Just like traditional, off-line stores, online stores must guarantee the purchase of products that are free of defects, that work correctly, and furthermore, which serve the purpose stated by the vendor or for which products of the kind are normally intended.
If the products are defective, the consumer has the right to request a replacement product, for the defect to be repaired, or if this is not possible, for a refund of the purchase price.
The legal warranty for defective products expires after two years from the date on which the client received the defective product and the client must make the warranty claim within two months of discovering the problem. The client does not need to file a claim if the vendor was aware of the problem or knowingly concealed it.
Any civil suit for claims arising from defects, where these defects were not knowingly concealed by the vendor, must be filed within a period of twenty-six months of the receipt of the goods; however, should a vendor sue a client for payment of the purchase price, the client may contest that the product is defective, as long as the client reported the defect within two months of discovering it and before two years elapsed from the date of receipt of the product.
In fact, the vendor is not permitted to insert general terms of sale that derogate from the regulations of the Consumer Code to the detriment of the consumer. Any contractual clauses that exclude/limit the consumer's rights or protections with regards to the vendor's total or partial breach of contractual services are void.
In the case of defective products, the client may demand that the vendor repairs or replaces the product (in both cases, free of charge) as long as the requested remedy is not objectively impossible or excessively onerous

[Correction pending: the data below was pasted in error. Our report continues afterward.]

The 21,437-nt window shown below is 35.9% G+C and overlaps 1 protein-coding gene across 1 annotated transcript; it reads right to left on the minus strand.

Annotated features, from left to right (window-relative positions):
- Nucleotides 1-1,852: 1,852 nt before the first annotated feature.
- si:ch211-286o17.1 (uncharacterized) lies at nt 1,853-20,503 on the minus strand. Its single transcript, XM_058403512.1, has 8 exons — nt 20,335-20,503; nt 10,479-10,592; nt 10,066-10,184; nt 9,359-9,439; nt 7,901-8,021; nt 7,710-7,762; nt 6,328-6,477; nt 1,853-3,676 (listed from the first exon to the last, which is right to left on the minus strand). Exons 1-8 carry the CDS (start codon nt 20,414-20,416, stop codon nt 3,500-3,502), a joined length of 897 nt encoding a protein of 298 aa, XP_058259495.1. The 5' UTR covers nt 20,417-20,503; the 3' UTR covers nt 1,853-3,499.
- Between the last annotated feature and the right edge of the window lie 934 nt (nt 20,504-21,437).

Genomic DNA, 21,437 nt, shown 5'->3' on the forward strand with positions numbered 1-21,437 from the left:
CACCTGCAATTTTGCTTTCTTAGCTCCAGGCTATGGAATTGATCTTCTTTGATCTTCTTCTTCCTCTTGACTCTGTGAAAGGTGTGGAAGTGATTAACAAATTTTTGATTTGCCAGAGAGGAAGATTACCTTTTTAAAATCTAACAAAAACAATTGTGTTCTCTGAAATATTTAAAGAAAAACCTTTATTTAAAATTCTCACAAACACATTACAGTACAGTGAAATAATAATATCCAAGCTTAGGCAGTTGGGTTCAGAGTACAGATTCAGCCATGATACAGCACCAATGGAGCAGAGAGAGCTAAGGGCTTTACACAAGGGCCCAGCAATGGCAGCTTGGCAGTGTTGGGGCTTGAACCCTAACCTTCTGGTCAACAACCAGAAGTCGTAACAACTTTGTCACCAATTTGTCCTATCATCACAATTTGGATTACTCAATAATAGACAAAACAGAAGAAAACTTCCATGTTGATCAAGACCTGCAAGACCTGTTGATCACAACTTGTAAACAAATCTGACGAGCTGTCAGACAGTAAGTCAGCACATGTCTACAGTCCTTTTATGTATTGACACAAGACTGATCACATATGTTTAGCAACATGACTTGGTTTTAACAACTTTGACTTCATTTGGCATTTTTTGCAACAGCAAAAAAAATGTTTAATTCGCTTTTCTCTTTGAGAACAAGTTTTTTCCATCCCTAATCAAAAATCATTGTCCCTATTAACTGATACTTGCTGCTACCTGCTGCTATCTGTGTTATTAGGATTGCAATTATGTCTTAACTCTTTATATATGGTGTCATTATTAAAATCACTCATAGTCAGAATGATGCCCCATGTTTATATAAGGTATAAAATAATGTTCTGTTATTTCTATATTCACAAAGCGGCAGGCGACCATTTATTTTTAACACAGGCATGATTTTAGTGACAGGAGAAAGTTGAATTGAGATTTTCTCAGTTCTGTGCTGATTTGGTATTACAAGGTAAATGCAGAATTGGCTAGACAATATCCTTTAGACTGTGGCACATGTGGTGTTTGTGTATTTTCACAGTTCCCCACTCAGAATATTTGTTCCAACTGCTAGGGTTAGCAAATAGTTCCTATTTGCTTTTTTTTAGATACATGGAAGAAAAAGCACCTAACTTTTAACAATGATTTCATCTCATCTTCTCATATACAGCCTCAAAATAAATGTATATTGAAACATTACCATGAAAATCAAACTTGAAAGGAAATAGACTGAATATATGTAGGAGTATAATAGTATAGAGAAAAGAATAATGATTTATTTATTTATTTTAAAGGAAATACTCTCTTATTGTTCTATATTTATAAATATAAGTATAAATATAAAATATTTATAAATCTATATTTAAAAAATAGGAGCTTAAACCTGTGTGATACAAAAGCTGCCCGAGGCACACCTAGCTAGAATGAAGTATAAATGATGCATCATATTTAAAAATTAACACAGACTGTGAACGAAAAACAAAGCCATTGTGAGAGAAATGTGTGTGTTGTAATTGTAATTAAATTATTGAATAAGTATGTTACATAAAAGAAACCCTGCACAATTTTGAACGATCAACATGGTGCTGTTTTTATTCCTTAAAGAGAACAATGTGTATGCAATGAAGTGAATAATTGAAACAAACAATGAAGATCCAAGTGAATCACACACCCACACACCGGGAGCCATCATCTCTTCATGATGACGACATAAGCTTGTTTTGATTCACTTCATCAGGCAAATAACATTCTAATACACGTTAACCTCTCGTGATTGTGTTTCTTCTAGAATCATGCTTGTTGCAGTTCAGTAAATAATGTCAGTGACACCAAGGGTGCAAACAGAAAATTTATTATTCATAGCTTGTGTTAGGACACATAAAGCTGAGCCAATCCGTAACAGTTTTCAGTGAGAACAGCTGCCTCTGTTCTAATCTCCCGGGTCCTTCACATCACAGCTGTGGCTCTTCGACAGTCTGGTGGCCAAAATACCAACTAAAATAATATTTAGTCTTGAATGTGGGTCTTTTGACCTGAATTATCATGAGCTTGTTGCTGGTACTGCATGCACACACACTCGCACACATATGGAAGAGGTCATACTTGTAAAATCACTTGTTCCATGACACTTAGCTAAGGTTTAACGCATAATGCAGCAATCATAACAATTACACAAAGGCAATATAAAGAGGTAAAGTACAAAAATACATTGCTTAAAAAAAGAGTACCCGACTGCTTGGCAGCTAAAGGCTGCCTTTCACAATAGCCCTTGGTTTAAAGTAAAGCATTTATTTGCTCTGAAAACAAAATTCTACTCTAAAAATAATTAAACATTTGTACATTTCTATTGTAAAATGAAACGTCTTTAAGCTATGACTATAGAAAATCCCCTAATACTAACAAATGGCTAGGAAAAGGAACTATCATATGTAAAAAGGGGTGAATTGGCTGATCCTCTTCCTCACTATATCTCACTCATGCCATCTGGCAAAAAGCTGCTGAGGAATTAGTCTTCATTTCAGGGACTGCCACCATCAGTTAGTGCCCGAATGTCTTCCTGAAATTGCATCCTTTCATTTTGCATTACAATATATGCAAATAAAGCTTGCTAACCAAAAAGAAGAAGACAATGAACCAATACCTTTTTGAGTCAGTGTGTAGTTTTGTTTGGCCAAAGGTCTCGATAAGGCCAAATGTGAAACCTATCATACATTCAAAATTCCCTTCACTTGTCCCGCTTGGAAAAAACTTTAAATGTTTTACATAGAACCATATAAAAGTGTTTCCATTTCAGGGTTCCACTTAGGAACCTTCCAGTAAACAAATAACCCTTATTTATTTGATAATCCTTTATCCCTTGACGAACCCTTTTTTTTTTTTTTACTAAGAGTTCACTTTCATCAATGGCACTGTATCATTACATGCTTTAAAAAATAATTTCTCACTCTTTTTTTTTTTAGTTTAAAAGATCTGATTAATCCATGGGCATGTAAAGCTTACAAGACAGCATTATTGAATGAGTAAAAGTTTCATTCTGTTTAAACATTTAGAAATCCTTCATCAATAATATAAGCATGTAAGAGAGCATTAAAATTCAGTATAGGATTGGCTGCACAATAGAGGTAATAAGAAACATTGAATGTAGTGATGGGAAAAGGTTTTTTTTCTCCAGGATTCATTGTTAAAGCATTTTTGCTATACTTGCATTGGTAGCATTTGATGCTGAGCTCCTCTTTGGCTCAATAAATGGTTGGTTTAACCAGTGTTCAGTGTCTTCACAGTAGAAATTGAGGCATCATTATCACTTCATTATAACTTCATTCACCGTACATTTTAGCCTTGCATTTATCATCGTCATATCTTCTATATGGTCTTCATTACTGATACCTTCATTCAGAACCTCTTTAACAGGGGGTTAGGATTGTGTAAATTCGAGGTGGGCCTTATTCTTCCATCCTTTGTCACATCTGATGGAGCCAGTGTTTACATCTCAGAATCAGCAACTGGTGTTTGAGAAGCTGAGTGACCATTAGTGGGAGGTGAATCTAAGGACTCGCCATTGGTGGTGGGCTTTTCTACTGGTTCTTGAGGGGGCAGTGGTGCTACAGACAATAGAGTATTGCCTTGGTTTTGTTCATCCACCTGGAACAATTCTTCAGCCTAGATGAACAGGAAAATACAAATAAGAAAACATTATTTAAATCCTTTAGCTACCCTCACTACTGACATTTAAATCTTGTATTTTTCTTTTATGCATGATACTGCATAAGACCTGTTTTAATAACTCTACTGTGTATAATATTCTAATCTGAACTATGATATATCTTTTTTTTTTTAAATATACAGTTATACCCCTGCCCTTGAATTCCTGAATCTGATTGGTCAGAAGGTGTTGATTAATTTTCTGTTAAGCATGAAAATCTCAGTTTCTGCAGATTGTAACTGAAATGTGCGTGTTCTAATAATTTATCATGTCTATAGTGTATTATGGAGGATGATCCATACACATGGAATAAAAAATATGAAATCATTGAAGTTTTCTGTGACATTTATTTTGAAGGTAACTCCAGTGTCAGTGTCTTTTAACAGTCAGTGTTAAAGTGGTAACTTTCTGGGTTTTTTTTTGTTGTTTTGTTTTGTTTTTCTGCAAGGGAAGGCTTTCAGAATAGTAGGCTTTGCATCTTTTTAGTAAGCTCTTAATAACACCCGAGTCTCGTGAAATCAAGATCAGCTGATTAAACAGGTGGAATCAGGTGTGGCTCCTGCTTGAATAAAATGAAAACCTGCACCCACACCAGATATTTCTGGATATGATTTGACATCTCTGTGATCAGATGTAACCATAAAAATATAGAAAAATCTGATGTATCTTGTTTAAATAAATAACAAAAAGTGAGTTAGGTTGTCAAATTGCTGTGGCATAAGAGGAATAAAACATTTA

If repairing or replacing the product is impossible or excessively onerous, or if the vendor does not do so within a reasonable time frame, the client may demand an appropriate price reduction, or alternatively, the full termination of the contract.
The vendor has the obligation to inform clients of their rights in advance.
3. GDPR, protection of personal information, and Cookies
On May 25, 2018, the General Data Protection Regulation (2016/679), also known under the acronym “GDPR”, entered into force in Europe.
The main changes to privacy laws introduced by the GDPR include:
- increased obligations of disclosure for e-commerce websites: sites must now provide users with more information, including: the defined data retention period (if this is not possible, then the criteria used to determine such a period, at a minimum), the users' right to “be forgotten”, the right demand a restriction of processing, to file a claim with the Privacy Authority, the right to data portability, and the right to receive more information;
- stricter consent: the GDPR strengthens the requirements for user consent to considered valid; consent to data processing must be preventative, explicit, and unambiguous;